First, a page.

This post will serve as a little guide for those trying to compare departmental budgets to the current project budgets and forecasts. I often hear that there is no place to store next years budgets in Project Online, and by budgets, we are talking about the top-down approach to setting aside money for the project portfolio(s).
In most cases, I see organizations build up reports that pull out project data from Project Online. From these data feeds, almost all financial dimensions can be extracted, except for the budgets, that are not related to a project. In other words, the reports I often see, are the simple sum of the projects already approved. But how does these budgets align with the organizational budget planning? The simple answer is that you don’t know until you ask a controller to merger some data.
This post will show how simple you can set up some top-down portfolio or departmental budgets directly in your PowerBI or Excel reports. These top-down budgets rarely change, so I would go for the simple solution, as shown is this guide:
Step 1: Getting started
In this case, I am using Power BI Desktop to build my reports. I have connected to my Project Online data feed, and selected some basic information like Project Name, Total Budget and the associated Business Unit. Remember that “Business Units” will be the categories, I will later add a top-down budget to. It might be that you would rather plan your budgets from a portfolio perspective. In this case, ensure your projects are linked to a specific portfolio e.g. using a project level custom field.
Step 2: Build your initial financial report
Quite quickly you can set up some nice looking charts comparing project budgets, actuals and forecasts to the related Business Units. In my case, the budget is the sum of an CAPEX and OPEX input from a simple “Project Detail Page”. It might as well have been data from the cost resources within Microsoft Project Professional or it could have been timephased cost data from another source. As you can see, you might have your departmental names but no budget for them (top down wise) – lets fix that problem!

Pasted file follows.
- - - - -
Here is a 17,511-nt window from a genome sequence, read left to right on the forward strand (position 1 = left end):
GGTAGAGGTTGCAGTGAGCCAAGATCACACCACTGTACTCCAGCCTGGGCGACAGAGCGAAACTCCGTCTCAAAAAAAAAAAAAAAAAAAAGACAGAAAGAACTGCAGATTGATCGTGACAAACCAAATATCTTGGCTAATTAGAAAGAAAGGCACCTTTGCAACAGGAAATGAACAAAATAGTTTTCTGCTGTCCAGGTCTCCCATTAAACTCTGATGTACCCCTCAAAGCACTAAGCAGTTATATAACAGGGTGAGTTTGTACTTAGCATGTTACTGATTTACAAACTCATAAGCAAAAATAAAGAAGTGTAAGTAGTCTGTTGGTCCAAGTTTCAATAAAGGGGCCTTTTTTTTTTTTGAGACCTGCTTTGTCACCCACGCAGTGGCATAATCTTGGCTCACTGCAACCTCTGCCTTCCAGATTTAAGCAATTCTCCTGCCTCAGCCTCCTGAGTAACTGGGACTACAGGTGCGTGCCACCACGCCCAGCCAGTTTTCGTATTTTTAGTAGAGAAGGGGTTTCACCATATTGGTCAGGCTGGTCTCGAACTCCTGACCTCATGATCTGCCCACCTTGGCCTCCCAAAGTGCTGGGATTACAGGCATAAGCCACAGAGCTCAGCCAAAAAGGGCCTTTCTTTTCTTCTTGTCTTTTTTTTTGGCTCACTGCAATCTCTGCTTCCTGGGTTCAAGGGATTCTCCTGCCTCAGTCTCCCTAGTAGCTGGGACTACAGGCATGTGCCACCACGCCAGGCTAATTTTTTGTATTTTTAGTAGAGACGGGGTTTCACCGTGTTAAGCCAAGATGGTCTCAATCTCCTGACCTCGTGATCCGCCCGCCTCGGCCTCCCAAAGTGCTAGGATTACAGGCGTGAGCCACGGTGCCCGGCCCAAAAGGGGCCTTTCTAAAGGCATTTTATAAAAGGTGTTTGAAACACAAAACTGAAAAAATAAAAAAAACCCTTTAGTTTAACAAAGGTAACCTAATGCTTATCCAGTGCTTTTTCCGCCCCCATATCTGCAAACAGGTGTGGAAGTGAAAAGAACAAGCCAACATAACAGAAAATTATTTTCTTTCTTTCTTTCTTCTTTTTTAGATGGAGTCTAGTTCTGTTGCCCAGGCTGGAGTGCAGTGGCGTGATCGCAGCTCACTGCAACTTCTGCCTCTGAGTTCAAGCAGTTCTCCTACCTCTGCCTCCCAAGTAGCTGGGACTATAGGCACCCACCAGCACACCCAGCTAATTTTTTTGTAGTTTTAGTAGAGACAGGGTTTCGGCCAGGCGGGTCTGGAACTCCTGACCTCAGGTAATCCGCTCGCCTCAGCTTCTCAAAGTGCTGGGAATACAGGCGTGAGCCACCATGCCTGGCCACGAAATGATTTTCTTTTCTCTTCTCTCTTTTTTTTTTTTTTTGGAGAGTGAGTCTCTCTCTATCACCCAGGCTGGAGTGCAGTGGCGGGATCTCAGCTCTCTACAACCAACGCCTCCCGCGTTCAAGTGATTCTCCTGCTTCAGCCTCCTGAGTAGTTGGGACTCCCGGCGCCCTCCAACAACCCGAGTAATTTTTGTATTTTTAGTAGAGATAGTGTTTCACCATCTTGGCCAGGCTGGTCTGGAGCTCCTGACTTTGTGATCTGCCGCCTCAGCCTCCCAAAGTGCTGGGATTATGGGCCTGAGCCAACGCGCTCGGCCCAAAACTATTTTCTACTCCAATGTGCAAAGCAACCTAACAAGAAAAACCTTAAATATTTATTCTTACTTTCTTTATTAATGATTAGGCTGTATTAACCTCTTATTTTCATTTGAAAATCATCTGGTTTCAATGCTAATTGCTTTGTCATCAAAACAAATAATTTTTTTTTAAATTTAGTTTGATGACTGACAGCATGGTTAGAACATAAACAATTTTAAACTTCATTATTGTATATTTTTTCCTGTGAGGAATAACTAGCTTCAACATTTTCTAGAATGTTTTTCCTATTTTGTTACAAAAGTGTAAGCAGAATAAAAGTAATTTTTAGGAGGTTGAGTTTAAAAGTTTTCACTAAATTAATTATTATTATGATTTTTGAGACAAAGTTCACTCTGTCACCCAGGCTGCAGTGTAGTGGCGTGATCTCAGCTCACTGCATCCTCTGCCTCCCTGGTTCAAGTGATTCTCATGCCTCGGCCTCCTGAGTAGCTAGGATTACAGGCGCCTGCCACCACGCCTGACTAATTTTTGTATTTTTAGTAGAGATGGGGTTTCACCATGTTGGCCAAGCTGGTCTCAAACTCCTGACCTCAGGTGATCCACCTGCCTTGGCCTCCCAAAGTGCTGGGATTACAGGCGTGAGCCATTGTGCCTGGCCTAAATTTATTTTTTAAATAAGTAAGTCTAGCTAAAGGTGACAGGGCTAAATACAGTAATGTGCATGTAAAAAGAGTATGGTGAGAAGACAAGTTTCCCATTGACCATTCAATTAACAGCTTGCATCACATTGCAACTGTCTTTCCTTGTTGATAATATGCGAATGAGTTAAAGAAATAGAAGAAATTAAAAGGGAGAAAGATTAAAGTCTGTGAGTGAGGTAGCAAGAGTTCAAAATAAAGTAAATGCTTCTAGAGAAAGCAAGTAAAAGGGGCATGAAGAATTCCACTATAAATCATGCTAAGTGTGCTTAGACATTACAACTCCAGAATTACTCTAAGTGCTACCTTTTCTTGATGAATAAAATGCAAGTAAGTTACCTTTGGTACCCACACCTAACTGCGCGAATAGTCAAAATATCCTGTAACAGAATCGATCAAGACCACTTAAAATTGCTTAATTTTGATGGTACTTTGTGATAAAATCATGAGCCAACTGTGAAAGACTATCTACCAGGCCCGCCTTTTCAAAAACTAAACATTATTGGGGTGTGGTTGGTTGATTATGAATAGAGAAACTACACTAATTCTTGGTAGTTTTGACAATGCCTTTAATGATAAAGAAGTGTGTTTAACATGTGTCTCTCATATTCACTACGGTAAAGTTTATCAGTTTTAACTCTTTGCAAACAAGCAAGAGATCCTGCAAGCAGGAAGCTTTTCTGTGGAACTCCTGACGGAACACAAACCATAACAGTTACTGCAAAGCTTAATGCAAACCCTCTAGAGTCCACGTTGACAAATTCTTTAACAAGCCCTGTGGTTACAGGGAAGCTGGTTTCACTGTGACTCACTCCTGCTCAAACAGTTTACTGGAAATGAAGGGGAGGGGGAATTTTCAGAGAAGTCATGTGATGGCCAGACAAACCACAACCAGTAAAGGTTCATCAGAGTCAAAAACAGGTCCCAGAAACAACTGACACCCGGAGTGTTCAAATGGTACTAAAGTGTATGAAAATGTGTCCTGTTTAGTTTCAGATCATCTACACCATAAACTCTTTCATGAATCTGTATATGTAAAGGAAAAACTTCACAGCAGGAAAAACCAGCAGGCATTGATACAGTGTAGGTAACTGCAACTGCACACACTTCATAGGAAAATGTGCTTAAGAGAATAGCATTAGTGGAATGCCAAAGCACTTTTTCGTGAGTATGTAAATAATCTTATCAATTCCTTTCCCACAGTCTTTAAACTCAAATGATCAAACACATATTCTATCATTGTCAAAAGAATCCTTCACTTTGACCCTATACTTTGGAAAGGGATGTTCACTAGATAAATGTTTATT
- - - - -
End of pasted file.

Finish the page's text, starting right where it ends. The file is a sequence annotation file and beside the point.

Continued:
Step 3: Adding a new Department Budget dimension
Go back to the data area of Power BI Desktop. Now select “Enter Data”.
Step 4: Add the Business Unit budgets
Now create two columns and add some budgets to the Business Unit. Simply enter the data directly into the grid. Once done, simply click “Load”. Its very important that your Business Unit names are 1:1 with the names in Project Online. The same would of course apply if you had linked your projects to a portfolio instead of a business unit.
Step 5: Combine your new budget dimension to your existing data
In the top left corner click on “Manage Relationships” in order for the data to be joined up. Also remember to change your currency format e.g. to USD like in my case. It just looks better if you want to show the data values in your charts.
Step 6: Create the relationship
As you can probably guess, the connection between the two data sources is the “Business Unit”. Select the Business Unit column in both connections and hit “OK”.
Step 7: Adding the budget to your report
We are now ready to add the new Business Unit Budget dimension to our report. In the right side pane you can see the new data available “Budget” and “Business Unit”. Simply drag´n´drop your data to e.g. to the top left chart.
Step 8: You are now ready for budget controlling
With the new Business Unit Budget dimension, you charts can now show how much your projects are burning the approved portfolio or business budgets. In the case below you will see two different ways of showing this. There are thousands of cool ways to show this information in Power BI and Excel, the below examples are simply the most often used.
The Business Budget has been added as a line within the column chart. The columns represent the approved Project Budgets, Project Actual Cost and Project Forecast (Actuals + ETC)
Same data as above but instead of a line, the Business Unit Budget is shown as column bar next to the other cost dimensions.
As the example shows, all Business units have a project cost forecast higher than the allocated cost (top down) for each Business Unit (with the exception of the RD department).
In my opinion, this tracking is absolutely needed in an organization running a lot of projects, and especially in IT, where projects are often a delivery towards to the business departments from a fixed amount of effort and budgets planned a year ahead.
You can use the same method of adding top down budgets for all of your project data and portfolios e.g. controlling your budgets using Gartners “Run, Grow and Transform” dimensions.
I hope you found the guide useful and let me know in case you run into issues when trying it yourself.
If you want your management to manage the budget data without opening up Power BI or Excel, a solution could be to add a SharePoint list holding the budget information, and simply connect to that from Power BI. This way, managers can use a SharePoint interface to change and add their budget information.